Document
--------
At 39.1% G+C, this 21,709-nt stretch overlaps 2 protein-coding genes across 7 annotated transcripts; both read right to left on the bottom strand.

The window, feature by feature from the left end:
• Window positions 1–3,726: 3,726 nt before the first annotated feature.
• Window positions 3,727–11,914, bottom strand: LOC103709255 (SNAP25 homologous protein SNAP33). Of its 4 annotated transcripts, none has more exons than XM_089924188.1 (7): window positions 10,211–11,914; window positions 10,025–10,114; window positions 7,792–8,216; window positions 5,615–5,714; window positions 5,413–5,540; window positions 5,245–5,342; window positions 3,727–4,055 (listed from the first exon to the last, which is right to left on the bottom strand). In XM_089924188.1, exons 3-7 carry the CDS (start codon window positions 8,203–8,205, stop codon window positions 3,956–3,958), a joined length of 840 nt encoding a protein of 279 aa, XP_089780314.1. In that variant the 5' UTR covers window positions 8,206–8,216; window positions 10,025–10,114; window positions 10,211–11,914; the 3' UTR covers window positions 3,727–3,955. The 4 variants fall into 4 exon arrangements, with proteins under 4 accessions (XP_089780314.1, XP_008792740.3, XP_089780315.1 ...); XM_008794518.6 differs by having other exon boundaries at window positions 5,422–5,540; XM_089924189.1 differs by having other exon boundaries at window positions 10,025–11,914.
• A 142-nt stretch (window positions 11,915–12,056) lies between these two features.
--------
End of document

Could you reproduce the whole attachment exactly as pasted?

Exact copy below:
At 39.1% G+C, this 21,709-nt stretch overlaps 2 protein-coding genes across 7 annotated transcripts; both read right to left on the bottom strand.

The window, feature by feature from the left end:
• Window positions 1–3,726: 3,726 nt before the first annotated feature.
• Window positions 3,727–11,914, bottom strand: LOC103709255 (SNAP25 homologous protein SNAP33). Of its 4 annotated transcripts, none has more exons than XM_089924188.1 (7): window positions 10,211–11,914; window positions 10,025–10,114; window positions 7,792–8,216; window positions 5,615–5,714; window positions 5,413–5,540; window positions 5,245–5,342; window positions 3,727–4,055 (listed from the first exon to the last, which is right to left on the bottom strand). In XM_089924188.1, exons 3-7 carry the CDS (start codon window positions 8,203–8,205, stop codon window positions 3,956–3,958), a joined length of 840 nt encoding a protein of 279 aa, XP_089780314.1. In that variant the 5' UTR covers window positions 8,206–8,216; window positions 10,025–10,114; window positions 10,211–11,914; the 3' UTR covers window positions 3,727–3,955. The 4 variants fall into 4 exon arrangements, with proteins under 4 accessions (XP_089780314.1, XP_008792740.3, XP_089780315.1 ...); XM_008794518.6 differs by having other exon boundaries at window positions 5,422–5,540; XM_089924189.1 differs by having other exon boundaries at window positions 10,025–11,914.
• A 142-nt stretch (window positions 11,915–12,056) lies between these two features.